AUSTIN, Texas — Summer in Texas is telling us a lot about climate change and where we're headed in the future, according to a new report from the National Wildlife Federation (NWF). Federation senior scientist Doug Inkley says the heat waves are just the tip of the iceberg.
"We now have a record low amount of ice in the arctic and a record amount of ice melt in Greenland. You put all three of these together and global warming is extremely apparent."
The same conditions are contributing to devastating wildfires, crop damage and an influx of destructive pests and the diseases some carry, such as West Nile virus, Inkley says. NWF points out that the past 12 months are the hottest ever recorded in the U.S.
The issue of climate change is collective in nature, Inkley notes: We all face the consequences, and each of us can participate in the solution.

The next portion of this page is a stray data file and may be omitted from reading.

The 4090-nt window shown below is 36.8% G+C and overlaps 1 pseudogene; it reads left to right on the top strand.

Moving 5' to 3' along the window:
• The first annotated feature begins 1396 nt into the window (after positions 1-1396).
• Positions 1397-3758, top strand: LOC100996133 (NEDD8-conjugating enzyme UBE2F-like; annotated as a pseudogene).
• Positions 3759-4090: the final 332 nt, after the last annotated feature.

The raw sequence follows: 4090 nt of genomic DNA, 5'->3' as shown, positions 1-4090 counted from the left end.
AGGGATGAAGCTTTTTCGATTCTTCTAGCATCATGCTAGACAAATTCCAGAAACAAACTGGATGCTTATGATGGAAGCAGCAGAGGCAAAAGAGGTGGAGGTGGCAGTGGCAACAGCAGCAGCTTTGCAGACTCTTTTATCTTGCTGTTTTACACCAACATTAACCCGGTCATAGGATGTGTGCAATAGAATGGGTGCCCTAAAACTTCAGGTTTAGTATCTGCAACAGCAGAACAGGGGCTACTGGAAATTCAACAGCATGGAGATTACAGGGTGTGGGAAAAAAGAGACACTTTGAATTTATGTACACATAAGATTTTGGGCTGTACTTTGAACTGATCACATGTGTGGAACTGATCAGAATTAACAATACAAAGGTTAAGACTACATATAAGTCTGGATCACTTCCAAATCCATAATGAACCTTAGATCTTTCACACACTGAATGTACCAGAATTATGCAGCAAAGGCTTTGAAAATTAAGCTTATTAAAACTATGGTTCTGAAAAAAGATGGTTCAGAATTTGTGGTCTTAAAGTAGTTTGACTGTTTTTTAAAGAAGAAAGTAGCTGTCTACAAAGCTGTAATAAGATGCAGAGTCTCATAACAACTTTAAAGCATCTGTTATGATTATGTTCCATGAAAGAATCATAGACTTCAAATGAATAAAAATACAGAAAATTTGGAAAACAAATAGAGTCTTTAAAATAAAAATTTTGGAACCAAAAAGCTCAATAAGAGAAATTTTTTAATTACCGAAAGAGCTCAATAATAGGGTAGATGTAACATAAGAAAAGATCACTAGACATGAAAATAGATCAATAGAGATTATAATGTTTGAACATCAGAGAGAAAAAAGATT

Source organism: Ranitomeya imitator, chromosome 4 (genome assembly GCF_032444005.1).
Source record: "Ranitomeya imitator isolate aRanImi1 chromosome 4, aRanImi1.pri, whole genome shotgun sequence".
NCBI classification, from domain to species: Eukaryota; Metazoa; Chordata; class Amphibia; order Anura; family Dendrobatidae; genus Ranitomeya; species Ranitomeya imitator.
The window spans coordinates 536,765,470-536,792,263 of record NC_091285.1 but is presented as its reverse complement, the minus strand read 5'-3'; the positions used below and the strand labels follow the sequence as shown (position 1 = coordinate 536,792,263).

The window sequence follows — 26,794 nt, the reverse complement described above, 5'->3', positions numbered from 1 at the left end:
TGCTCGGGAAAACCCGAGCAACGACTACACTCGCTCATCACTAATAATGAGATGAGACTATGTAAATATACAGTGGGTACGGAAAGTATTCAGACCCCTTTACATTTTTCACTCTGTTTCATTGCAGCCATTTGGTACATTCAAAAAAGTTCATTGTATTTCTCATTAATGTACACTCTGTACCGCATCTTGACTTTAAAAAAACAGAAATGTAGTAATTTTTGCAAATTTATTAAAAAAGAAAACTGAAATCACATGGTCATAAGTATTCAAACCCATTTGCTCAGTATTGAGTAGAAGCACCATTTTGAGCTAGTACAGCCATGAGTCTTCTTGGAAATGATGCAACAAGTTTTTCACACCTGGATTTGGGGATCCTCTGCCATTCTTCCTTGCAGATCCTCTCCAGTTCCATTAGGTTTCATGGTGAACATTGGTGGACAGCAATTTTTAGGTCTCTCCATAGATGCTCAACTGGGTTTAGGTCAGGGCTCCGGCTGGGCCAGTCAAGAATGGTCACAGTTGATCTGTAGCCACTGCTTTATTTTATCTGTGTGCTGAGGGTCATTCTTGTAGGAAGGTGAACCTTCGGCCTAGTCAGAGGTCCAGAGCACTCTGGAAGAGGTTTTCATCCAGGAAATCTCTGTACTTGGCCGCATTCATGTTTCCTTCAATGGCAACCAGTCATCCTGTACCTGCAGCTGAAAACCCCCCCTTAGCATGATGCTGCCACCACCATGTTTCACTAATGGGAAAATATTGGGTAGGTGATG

"It hurts us in our pocketbook, it hurts us in our food sources, it hurts us in our ability to endure the hot summers, and we need to do something about it. We can, but we need to have the guts, as a nation, to step forward."
In terms of financial impact, the report says that the cost of battling wildfires, now about $3 billion a year, has tripled since the 1990s. It recommends Congress pass legislation that limits greenhouse gas emissions, while spurring clean energy such as wind and solar power.